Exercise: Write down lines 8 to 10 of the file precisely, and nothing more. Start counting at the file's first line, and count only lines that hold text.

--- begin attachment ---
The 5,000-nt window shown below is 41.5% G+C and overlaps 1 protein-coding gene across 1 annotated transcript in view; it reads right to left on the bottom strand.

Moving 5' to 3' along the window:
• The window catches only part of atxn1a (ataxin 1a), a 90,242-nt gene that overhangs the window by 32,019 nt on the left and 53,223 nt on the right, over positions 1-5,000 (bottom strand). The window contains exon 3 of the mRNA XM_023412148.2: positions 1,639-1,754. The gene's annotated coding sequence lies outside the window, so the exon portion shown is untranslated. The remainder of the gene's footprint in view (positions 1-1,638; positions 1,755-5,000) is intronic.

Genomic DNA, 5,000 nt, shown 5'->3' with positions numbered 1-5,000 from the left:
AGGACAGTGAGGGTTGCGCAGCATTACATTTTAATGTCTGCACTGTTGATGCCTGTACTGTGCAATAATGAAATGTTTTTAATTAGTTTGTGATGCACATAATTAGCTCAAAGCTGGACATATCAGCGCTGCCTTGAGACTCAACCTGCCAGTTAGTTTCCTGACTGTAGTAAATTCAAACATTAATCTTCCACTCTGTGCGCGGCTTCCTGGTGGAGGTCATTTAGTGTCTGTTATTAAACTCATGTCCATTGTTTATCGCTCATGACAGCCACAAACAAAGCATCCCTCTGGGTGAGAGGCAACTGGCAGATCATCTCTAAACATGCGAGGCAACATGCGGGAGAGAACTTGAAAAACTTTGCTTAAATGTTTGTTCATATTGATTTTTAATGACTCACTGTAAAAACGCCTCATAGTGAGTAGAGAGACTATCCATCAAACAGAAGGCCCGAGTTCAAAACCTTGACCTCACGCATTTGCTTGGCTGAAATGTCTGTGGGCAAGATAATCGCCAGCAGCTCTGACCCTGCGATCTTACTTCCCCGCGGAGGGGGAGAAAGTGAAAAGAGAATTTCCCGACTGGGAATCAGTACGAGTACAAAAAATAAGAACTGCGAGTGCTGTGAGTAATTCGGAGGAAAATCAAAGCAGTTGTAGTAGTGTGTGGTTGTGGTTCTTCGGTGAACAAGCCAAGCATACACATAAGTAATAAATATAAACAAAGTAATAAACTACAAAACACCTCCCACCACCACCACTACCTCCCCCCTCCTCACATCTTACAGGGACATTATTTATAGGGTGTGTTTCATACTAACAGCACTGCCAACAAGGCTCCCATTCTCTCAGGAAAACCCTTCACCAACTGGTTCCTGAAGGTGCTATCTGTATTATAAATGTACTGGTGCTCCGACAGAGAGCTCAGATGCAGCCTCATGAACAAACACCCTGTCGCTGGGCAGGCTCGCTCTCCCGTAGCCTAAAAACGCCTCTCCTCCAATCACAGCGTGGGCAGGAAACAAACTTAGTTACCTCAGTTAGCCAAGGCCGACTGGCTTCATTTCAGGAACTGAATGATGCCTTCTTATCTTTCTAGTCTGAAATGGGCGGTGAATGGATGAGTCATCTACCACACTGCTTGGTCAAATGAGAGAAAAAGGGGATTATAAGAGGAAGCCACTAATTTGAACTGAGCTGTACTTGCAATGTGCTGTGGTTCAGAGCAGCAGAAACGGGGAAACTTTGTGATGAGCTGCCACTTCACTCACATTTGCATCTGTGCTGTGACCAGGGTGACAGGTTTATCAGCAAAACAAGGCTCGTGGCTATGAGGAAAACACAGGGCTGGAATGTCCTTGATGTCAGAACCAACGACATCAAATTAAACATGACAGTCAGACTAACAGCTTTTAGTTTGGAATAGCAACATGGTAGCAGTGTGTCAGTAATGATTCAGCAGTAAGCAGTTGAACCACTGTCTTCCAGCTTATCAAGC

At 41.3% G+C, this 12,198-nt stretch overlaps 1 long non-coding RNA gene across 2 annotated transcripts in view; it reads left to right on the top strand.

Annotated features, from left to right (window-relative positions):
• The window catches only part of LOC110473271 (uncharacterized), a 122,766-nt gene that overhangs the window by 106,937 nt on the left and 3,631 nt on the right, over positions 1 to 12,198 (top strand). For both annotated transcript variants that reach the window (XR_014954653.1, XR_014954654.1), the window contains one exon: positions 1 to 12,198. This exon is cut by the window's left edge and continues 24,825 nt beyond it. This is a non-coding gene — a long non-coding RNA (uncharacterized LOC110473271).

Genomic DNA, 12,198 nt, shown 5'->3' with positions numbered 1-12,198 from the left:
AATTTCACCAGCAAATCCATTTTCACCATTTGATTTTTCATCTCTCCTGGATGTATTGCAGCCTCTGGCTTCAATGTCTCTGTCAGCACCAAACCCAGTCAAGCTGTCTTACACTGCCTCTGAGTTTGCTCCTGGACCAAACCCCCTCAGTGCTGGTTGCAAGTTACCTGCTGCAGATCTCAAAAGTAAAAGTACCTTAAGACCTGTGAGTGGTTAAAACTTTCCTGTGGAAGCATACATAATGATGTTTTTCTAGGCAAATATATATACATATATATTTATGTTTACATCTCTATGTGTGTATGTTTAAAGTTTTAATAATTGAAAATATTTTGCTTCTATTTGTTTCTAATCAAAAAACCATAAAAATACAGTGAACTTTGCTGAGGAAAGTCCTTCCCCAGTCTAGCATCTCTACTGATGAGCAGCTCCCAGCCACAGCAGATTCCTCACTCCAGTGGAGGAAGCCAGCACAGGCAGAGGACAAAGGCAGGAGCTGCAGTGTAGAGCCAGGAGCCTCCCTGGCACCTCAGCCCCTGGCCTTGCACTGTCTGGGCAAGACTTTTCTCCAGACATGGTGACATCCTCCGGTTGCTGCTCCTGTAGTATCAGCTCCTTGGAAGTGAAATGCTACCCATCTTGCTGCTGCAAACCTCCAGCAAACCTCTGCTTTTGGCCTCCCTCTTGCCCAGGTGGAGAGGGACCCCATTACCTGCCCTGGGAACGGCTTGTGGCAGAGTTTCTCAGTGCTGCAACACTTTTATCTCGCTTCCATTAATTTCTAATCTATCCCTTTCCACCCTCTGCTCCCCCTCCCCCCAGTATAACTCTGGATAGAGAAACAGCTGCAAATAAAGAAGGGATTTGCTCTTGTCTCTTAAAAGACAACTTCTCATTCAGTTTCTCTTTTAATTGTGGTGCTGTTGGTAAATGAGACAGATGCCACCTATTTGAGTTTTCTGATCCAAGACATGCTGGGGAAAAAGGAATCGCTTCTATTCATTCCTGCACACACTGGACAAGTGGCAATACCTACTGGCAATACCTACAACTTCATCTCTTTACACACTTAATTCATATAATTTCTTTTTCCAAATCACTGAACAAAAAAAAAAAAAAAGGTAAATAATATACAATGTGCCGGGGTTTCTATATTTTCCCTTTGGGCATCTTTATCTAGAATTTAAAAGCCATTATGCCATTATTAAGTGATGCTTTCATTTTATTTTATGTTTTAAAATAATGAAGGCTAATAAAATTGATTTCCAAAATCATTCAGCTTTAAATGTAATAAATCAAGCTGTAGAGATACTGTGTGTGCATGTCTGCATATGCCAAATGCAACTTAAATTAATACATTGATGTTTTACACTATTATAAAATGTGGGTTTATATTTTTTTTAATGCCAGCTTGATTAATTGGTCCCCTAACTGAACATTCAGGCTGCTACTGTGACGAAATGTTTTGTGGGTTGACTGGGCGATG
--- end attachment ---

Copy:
• The window catches only part of LOC110473271 (uncharacterized), a 122,766-nt gene that overhangs the window by 106,937 nt on the left and 3,631 nt on the right, over positions 1 to 12,198 (top strand). For both annotated transcript variants that reach the window (XR_014954653.1, XR_014954654.1), the window contains one exon: positions 1 to 12,198. This exon is cut by the window's left edge and continues 24,825 nt beyond it. This is a non-coding gene — a long non-coding RNA (uncharacterized LOC110473271).

Genomic DNA, 12,198 nt, shown 5'->3' with positions numbered 1-12,198 from the left:
AATTTCACCAGCAAATCCATTTTCACCATTTGATTTTTCATCTCTCCTGGATGTATTGCAGCCTCTGGCTTCAATGTCTCTGTCAGCACCAAACCCAGTCAAGCTGTCTTACACTGCCTCTGAGTTTGCTCCTGGACCAAACCCCCTCAGTGCTGGTTGCAAGTTACCTGCTGCAGATCTCAAAAGTAAAAGTACCTTAAGACCTGTGAGTGGTTAAAACTTTCCTGTGGAAGCATACATAATGATGTTTTTCTAGGCAAATATATATACATATATATTTATGTTTACATCTCTATGTGTGTATGTTTAAAGTTTTAATAATTGAAAATATTTTGCTTCTATTTGTTTCTAATCAAAAAACCATAAAAATACAGTGAACTTTGCTGAGGAAAGTCCTTCCCCAGTCTAGCATCTCTACTGATGAGCAGCTCCCAGCCACAGCAGATTCCTCACTCCAGTGGAGGAAGCCAGCACAGGCAGAGGACAAAGGCAGGAGCTGCAGTGTAGAGCCAGGAGCCTCCCTGGCACCTCAGCCCCTGGCCTTGCACTGTCTGGGCAAGACTTTTCTCCAGACATGGTGACATCCTCCGGTTGCTGCTCCTGTAGTATCAGCTCCTTGGAAGTGAAATGCTACCCATCTTGCTGCTGCAAACCTCCAGCAAACCTCTGCTTTTGGCCTCCCTCTTGCCCAGGTGGAGAGGGACCCCATTACCTGCCCTGGGAACGGCTTGTGGCAGAGTTTCTCAGTGCTGCAACACTTTTATCTCGCTTCCATTAATTTCTAATCTATCCCTTTCCACCCTCTGCTCCCCCTCCCCCCAGTATAACTCTGGATAGAGAAACAGCTGCAAATAAAGAAGGGATTTGCTCTTGTCTCTTAAAAGACAACTTCTCATTCAGTTTCTCTTTTAATTGTGGTGCTGTTGGTAAATGAGACAGATGCCACCTATTTGAGTTTTCTGATCCAAGACATGCTGGGGAAAAAGGAATCGCTTCTATTCATTCCTGCACACACTGGACAAGTGGCAATACCTACTGGCAATACCTACAACTTCATCTCTTTACACACTTAATTCATATAATTTCTTTTTCCAAATCACTGAACAAAAAAAAAAAAAAAGGTAAATAATATACAATGTGCCGGGGTTTCTATATTTTCCCTTTGGGCATCTTTATCTAGAATTTAAAAGCCATTATGCCATTATTAAGTGATGCTTTCATTTTATTTTATGTTTTAAAATAATGAAGGCTAATAAAATTGATTTCCAAAATCATTCAGCTTTAAATGTAATAAATCAAGCTGTAGAGATACTGTGTGTGCATGTCTGCATATGCCAAATGCAACTTAAATTAATACATTGATGTTTTACACTATTATAAAATGTGGGTTTATATTTTTTTTAATGCCAGCTTGATTAATTGGTCCCCTAACTGAACATTCAGGCTGCTACTGTGACGAAATGTTTTGTGGGTTGACTGGGCGATG